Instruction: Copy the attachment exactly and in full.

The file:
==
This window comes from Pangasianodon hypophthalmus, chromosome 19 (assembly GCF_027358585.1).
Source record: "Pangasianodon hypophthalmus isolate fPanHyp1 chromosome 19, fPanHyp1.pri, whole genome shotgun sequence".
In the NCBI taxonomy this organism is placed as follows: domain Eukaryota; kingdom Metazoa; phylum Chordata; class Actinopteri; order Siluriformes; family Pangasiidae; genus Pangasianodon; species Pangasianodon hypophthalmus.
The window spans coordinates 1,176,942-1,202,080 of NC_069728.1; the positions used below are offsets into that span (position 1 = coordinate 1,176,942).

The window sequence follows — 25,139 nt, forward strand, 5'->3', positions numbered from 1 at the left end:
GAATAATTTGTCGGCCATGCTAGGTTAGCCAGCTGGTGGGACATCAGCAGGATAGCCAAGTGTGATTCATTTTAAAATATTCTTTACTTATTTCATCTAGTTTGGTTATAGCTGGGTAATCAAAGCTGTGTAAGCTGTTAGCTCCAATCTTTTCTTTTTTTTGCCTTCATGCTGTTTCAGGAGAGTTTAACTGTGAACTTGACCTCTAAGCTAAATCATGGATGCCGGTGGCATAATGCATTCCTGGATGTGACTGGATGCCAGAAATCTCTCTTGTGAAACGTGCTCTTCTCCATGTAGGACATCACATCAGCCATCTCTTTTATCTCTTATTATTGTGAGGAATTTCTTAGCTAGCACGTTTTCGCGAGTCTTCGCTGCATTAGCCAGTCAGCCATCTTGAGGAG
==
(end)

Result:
This window comes from Pangasianodon hypophthalmus, chromosome 19 (assembly GCF_027358585.1).
Source record: "Pangasianodon hypophthalmus isolate fPanHyp1 chromosome 19, fPanHyp1.pri, whole genome shotgun sequence".
In the NCBI taxonomy this organism is placed as follows: domain Eukaryota; kingdom Metazoa; phylum Chordata; class Actinopteri; order Siluriformes; family Pangasiidae; genus Pangasianodon; species Pangasianodon hypophthalmus.
The window spans coordinates 1,176,942-1,202,080 of NC_069728.1; the positions used below are offsets into that span (position 1 = coordinate 1,176,942).

The window sequence follows — 25,139 nt, forward strand, 5'->3', positions numbered from 1 at the left end:
GAATAATTTGTCGGCCATGCTAGGTTAGCCAGCTGGTGGGACATCAGCAGGATAGCCAAGTGTGATTCATTTTAAAATATTCTTTACTTATTTCATCTAGTTTGGTTATAGCTGGGTAATCAAAGCTGTGTAAGCTGTTAGCTCCAATCTTTTCTTTTTTTTGCCTTCATGCTGTTTCAGGAGAGTTTAACTGTGAACTTGACCTCTAAGCTAAATCATGGATGCCGGTGGCATAATGCATTCCTGGATGTGACTGGATGCCAGAAATCTCTCTTGTGAAACGTGCTCTTCTCCATGTAGGACATCACATCAGCCATCTCTTTTATCTCTTATTATTGTGAGGAATTTCTTAGCTAGCACGTTTTCGCGAGTCTTCGCTGCATTAGCCAGTCAGCCATCTTGAGGAG